15mm French Force for 1940. All miniatures are by Peter Pig and Skytrex | Per at Roll a One
As promised, this is our final installment of our foray into the France 1940 campaign and how to game it out on the tabletop. This time, we’ll be discussing the two more popular scales, 15mm and 6mm. These scales are usually used for larger engagements, such as battalion and above, but 15mm can also be a cost-effective option for skirmish gaming as well.
This won’t be an exhaustive list, as there’s a ton of both manufacturers out there, but here are the more prolific manufacturers in both scales to give you a starting point for this campaign.
The 15mm market has, to put it mildly, a lot to choose from. In the UK, you have Peter Pig, whose World War II offerings in their Range 8 is simply prolific. They have almost all the armies you need, including German, British, French, and Dutch (sorry, no Belgians). That said, I will more than attest to the sculpting quality and personality of Peter Pig’s offerings, and they have a nice range of armor and artillery to fill out your needs for all of the listed armies. Typically, the figures are priced at 3.50 GBP, which translates to about $5 a pack for eight figures. Vehicles and guns cost more, but I haven’t seen them priced more than 6-7 GBP or $10 (and that’s usually for the late war monsters). Trust me. This is a bargain for figures that are well-sculpted, have personality, and come in a complete range, and are true 15mm! (Some ranges suffer from what is called “scale creep” where their 15mm is more like 18mm!) If you start and end with Peter Pig, you can’t go wrong.
More 15mm Peter Pig, this time, some of their German offerings | Per at Roll a One
Other 15mm options are just as diverse but be careful. As I said, scale creep is an issue, and not all 15mm are compatible with one another. Old Glory Miniatures offers some British, French, and Germans for the period, and they’re approximately the same size as Peter Pig, but I tend to prefer the former as I find Old Glory figures a lot of work cleaning up. But you get a lot for your money. Fifty figure packs for $18 gets you a ton of miniatures, and if you’re doing, say, Command Decision, Fistful of TOWs III, or Battlefront, you’re going to need them. And tanks and guns are the same, with the vehicles being sold in packs of three and the guns in six, with the crews sold separately. In a companion line, True North, you can find those Belgians and Dutch, as well as additional items for your French and German armies (I used to own some of their Hungarians, and they were a good, serviceable sculpt).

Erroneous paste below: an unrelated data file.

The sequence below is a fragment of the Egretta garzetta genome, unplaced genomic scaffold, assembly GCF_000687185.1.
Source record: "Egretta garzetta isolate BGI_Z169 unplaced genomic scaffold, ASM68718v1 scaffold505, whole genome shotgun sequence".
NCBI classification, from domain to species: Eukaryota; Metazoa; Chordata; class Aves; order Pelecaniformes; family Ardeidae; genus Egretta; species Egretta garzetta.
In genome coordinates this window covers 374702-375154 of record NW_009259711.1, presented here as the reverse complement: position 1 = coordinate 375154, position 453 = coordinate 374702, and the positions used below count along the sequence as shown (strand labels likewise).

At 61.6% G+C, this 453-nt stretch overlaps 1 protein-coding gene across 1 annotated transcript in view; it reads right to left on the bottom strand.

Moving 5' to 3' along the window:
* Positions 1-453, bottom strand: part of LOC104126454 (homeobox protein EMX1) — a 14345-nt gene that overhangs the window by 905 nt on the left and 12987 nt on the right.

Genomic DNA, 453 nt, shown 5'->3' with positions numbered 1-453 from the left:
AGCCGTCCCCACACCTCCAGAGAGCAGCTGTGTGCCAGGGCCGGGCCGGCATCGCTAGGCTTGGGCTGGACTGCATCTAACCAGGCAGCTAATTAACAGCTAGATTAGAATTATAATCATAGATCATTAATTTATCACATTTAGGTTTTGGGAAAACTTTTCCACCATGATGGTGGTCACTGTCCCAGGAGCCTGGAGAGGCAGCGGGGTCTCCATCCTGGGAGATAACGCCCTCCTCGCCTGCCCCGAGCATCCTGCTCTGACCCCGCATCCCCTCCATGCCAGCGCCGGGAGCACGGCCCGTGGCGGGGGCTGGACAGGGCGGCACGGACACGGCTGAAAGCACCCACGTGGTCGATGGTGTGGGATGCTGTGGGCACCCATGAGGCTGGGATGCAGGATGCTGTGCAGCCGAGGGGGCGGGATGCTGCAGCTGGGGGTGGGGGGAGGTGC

Images of the Old Glory German Riflemen pack | Old Glory Miniatures Website
There are also Essex Miniatures in the UK, which have a small range covering the British, French, and Germans. I’ve not seen any for myself, but the sculpts look serviceable and would probably fit in well with Peter Pig. That said, they’re a touch more expensive than Peter Pig’s offerings and are only infantry figures. No guns or armor to speak of.
Then, there’s the huge elephant in the room. I’m speaking of Battlefront/Flames of War. Now, I have mixed feelings about Battlefront and its products. Heck, I use some of them from time to time, mostly their paints and painting books. But I will say this about their 15mm. It’s chunkier than Peter Pig and a hair taller. Now if you put them in separate units well away from each other on a table, you should be ok, but it will be noticed if you mix them. That said, the line does carry British, Germans, and French. You’ll just have to figure out which Germans and British packs work well for 1940.
Some of those Battlefront French I mentioned | All Miniatures Great and Small Blog
There’s a ton of plastic options out there for your vehicle options, such as Zvezda, and PSC, though I would say Zvezda probably has more of the early war options than PSC does. However, these are more oriented towards the Eastern Front.
6mm or Micro Armor used to be the province of either mid- to late-World War II or “Soviet Sunday Drives to the Rhine” aka a Third World War that never happened (thankfully), with the occasional foray into Arab Israeli wars. That’s changed in recent years, and I am happy to say we’ve seen quite a few items for 1940 in 6mm hit the tables. I recommend this blog I found for those doing the campaign in 6mm. It’s got a lot of helpful hints and ideas! It’s even got an associated YouTube channel, and he’s got his own rules set too? Pretty cool.
The grandaddy of 6mm, GHQ, has a nice selection of British, French, and Germans for 1940. While they lack Belgians and Dutch, you can go one of two routes, either a) Find them from another manufacturer, or b) improvise. The infantry at this scale is so small that a simple paint job will make Romanians look like Dutch, and the French look like Belgians. GHQ is a bit pricy at almost $12 for a pack of (usually) five models, but you get some nice sculpts.
There are also quite a few options from the UK, with Adler Miniatures having a small but very affordable infantry line, and of course, Scotia and Heroics and Ros with their offerings. Also, they have dedicated lines of Belgians for the period, but sadly, no infantry to go with it.
6mm Char B1 Heavy Tank | GHQ website.
I hope this article series has been helpful and is a launching point to get you started in perhaps gaming out the events of 1940. Perhaps you could succeed where the Allies failed? In any case, remember the cardinal rule of wargaming: Have Fun!
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(This article is credited to Jason Weiser. Jason is a long-time wargamer with published works in the Journal of the Society of Twentieth Century Wargamers; Miniature Wargames Magazine; and Wargames, Strategy, and Soldier.)